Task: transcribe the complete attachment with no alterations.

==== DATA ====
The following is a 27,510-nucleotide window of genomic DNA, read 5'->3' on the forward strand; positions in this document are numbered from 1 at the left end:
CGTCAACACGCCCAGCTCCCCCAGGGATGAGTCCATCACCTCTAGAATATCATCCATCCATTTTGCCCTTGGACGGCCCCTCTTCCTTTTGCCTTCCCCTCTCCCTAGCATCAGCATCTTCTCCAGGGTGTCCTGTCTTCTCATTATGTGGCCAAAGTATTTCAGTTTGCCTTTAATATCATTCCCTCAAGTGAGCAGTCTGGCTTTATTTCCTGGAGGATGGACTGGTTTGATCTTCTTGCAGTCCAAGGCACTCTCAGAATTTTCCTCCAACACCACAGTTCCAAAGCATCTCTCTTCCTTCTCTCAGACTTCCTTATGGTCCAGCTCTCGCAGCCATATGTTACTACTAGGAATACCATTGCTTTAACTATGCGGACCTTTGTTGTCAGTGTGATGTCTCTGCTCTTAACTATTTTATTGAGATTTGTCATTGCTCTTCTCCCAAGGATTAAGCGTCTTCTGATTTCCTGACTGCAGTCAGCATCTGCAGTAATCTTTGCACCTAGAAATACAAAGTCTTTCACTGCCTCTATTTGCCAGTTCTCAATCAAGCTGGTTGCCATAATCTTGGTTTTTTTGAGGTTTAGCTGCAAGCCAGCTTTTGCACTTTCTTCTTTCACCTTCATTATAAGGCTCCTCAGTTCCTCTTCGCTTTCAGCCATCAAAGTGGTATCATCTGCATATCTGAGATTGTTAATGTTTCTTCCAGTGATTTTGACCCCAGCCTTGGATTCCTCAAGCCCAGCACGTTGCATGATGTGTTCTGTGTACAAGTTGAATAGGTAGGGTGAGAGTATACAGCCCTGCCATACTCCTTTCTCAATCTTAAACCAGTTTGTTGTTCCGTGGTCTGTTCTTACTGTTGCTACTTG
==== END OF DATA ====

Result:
The following is a 27,510-nucleotide window of genomic DNA, read 5'->3' on the forward strand; positions in this document are numbered from 1 at the left end:
CGTCAACACGCCCAGCTCCCCCAGGGATGAGTCCATCACCTCTAGAATATCATCCATCCATTTTGCCCTTGGACGGCCCCTCTTCCTTTTGCCTTCCCCTCTCCCTAGCATCAGCATCTTCTCCAGGGTGTCCTGTCTTCTCATTATGTGGCCAAAGTATTTCAGTTTGCCTTTAATATCATTCCCTCAAGTGAGCAGTCTGGCTTTATTTCCTGGAGGATGGACTGGTTTGATCTTCTTGCAGTCCAAGGCACTCTCAGAATTTTCCTCCAACACCACAGTTCCAAAGCATCTCTCTTCCTTCTCTCAGACTTCCTTATGGTCCAGCTCTCGCAGCCATATGTTACTACTAGGAATACCATTGCTTTAACTATGCGGACCTTTGTTGTCAGTGTGATGTCTCTGCTCTTAACTATTTTATTGAGATTTGTCATTGCTCTTCTCCCAAGGATTAAGCGTCTTCTGATTTCCTGACTGCAGTCAGCATCTGCAGTAATCTTTGCACCTAGAAATACAAAGTCTTTCACTGCCTCTATTTGCCAGTTCTCAATCAAGCTGGTTGCCATAATCTTGGTTTTTTTGAGGTTTAGCTGCAAGCCAGCTTTTGCACTTTCTTCTTTCACCTTCATTATAAGGCTCCTCAGTTCCTCTTCGCTTTCAGCCATCAAAGTGGTATCATCTGCATATCTGAGATTGTTAATGTTTCTTCCAGTGATTTTGACCCCAGCCTTGGATTCCTCAAGCCCAGCACGTTGCATGATGTGTTCTGTGTACAAGTTGAATAGGTAGGGTGAGAGTATACAGCCCTGCCATACTCCTTTCTCAATCTTAAACCAGTTTGTTGTTCCGTGGTCTGTTCTTACTGTTGCTACTTG